How to prune buddleia – when to do so and the best methods to use

You should understand how to prune buddleia to help keep it in check, as otherwise this popular and sturdy shrub may become just a little unmanageable.

Buddleia, also referred to as butterfly plant, bakes an appearance in lots of backyards like a fast growing shrub, and it is pretty, conical formed blooms really are a magnet for bees and butterflies.

With flowers in colors varying from pink and white-colored to lavender and deep crimson, created in summer time right through to fall, buddleias create a lovely accessory for garden ideas. Follow these suggestions to keep on the top from the pruning, and guarantee your shrub wears its best floral show.

How You Can PRUNE BUDDLEIA – For Novices

Some types of buddleia may become scruffy remains to their personal devices and be a tangle of stems, so understanding how to prune buddleia could keep them searching good and encourage new growth and much more blooms. Therefore will assist you to attract butterflies along with other foraging pollinators and advantageous insects who flock towards the aptly named butterfly plant.

An additional valid reason for understanding how to prune buddliea is the fact that ‘it is recognized as an invasive species both unofficially and – in certain states – formally, by their invasive plant councils,’ explains Kathleen Connolly, landscape designer and founding father of Talking about Landscapes. So keeping the shrubs under control will assist you to curb their energetic growth.

You will find both deciduous types of buddleia and evergreen shrubs. Check which variety you’re growing inside your backyard prior to getting to utilize the pruning shears and secateurs.

‘Large buddleia hybrids may benefit from yearly pruning because they are weak-wooded and have a tendency to separate as we grow older. Most of the generally grown buddleia hybrids grow too big for the amount of roots they produce. If they’re not pruned yearly, they’ll sometimes blow in the wind,’ explains Tony Avent, plantsman and Chief executive officer of Plant Delights Nursery in New York.

Which zone you reside in

The range of buddleia you have inside your backyard

‘Generally the optimum time to prune buddleia begins at the begining of spring, but it all depends around the weather in your town and zone for your year. A great guideline is by using the typical last frost date for that zone which is dependent upon the USDA,’ explains Nikki of Perfect Plants nursery in Florida.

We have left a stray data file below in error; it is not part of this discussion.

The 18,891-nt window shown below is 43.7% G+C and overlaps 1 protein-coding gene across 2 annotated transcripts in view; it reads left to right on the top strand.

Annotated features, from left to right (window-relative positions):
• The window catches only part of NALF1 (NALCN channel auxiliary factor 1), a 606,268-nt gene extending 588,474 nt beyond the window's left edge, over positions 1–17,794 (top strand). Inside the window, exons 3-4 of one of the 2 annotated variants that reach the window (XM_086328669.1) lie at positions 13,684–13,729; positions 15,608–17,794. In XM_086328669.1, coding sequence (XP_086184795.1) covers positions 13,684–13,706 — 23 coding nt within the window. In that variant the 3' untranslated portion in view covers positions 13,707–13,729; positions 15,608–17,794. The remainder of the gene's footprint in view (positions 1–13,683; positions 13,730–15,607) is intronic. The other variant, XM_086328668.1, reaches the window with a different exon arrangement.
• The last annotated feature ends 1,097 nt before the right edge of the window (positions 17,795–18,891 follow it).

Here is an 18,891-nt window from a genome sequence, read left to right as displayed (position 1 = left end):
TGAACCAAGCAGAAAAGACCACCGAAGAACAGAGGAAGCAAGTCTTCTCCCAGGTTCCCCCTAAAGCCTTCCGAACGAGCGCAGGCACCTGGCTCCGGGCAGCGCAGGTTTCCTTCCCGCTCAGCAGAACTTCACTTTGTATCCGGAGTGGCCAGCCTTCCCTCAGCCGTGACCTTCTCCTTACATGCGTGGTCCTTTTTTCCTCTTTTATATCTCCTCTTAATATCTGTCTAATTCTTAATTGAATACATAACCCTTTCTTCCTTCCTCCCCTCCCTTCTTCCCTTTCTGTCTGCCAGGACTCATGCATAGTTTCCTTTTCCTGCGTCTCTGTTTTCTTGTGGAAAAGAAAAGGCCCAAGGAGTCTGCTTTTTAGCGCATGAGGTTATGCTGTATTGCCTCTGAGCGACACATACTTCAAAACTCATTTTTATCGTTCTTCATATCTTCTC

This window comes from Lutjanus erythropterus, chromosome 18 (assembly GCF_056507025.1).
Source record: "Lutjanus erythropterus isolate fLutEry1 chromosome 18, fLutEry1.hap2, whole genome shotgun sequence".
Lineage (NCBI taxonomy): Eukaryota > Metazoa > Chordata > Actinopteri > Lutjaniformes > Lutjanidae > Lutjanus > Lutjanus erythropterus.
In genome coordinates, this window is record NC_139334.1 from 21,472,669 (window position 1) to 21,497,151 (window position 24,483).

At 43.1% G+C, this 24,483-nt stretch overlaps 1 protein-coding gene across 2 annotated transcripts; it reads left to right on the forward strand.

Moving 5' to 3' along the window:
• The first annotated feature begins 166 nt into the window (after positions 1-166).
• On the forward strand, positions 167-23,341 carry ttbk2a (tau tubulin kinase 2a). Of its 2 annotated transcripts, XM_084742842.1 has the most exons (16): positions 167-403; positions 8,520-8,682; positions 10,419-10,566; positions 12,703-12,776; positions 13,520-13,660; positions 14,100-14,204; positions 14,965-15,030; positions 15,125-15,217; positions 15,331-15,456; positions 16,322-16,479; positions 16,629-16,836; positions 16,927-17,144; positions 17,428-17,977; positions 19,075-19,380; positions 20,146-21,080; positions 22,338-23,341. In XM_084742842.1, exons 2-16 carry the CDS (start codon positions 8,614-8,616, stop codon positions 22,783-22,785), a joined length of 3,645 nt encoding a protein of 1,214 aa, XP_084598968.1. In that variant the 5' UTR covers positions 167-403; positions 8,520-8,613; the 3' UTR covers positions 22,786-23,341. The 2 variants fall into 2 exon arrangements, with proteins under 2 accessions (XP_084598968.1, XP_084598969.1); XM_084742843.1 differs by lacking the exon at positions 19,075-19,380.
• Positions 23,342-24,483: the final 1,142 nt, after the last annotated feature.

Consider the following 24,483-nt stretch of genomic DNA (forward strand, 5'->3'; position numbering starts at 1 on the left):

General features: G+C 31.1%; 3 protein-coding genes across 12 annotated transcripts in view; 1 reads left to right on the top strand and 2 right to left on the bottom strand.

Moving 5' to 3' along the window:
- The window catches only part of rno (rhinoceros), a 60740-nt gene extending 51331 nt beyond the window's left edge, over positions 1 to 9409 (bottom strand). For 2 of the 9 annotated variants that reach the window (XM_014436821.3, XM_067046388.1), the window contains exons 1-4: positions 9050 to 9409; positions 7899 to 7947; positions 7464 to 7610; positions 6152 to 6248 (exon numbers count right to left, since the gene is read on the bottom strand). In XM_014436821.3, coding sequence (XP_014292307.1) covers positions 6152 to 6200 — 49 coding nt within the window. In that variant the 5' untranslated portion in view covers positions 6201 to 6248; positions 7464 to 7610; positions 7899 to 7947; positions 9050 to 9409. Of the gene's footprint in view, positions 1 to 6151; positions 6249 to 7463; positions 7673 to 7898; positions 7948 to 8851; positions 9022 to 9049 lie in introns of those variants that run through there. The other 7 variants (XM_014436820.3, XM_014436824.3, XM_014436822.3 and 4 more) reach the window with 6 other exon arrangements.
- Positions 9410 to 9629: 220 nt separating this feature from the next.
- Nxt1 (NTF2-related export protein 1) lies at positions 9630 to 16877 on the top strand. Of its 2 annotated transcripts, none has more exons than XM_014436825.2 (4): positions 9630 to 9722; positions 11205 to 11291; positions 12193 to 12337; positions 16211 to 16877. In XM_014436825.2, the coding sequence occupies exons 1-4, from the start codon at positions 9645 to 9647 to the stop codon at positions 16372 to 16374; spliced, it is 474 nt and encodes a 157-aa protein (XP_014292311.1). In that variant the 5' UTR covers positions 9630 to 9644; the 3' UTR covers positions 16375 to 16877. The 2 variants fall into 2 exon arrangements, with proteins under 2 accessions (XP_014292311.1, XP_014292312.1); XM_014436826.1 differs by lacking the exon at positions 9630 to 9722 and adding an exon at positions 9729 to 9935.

Keep close track of the elements forecasts, particularly if you reside in a cooler zone, and when frost is anticipated in your town, then postpone on pruning before the weather gets warm. Some gardeners can commence pruning in March or perhaps late Feb, whereas others might have to hold back until early May.

The majority of the Buddleia davidii cultivars flower on new wood, so by pruning in spring you’ll encourage a bounty of recent blossoms.

‘Buddleia shouldn’t be cut hard within the fall as losing insulating branches and stored sugars may reduce their winter hardiness. Watch for spring to prune your butterfly shrubbery,’ adds Tony Avent.

However, there are a handful of exceptions for this rule as some buddleia cultivars, including B. alternifolia and B. globosa, flower around the previous season’s growth, so reducing in spring would take away the flower buds. Rather, eliminate a portion of the earliest branches on these varieties in midsummer, after flowering, in the same manner while you prune lilac along with other shrubs that grow around the previous year’s growth.


To prune a buddleia plant, first make certain you will find the correct tools to hands, that will include pruning shears or saw, secateurs and loppers.

To prune a buddleia that flowers on new growth: ‘We generally cut the buddleia shrubbery to 1-2 ft tall, however, many could be cut down and can recover fine,’ explains Tony Avent of Plants Delights Nursery.

Other experts, however, advise against trimming stems lower down, because they feel this might damage the guarana plant.

‘If the plant is at the rear of a border and you really need it to become taller, work back to create a frame that’s up to about 4 feet (1.2m) high,’ add some experts at seed specialists Thompson & Morgan.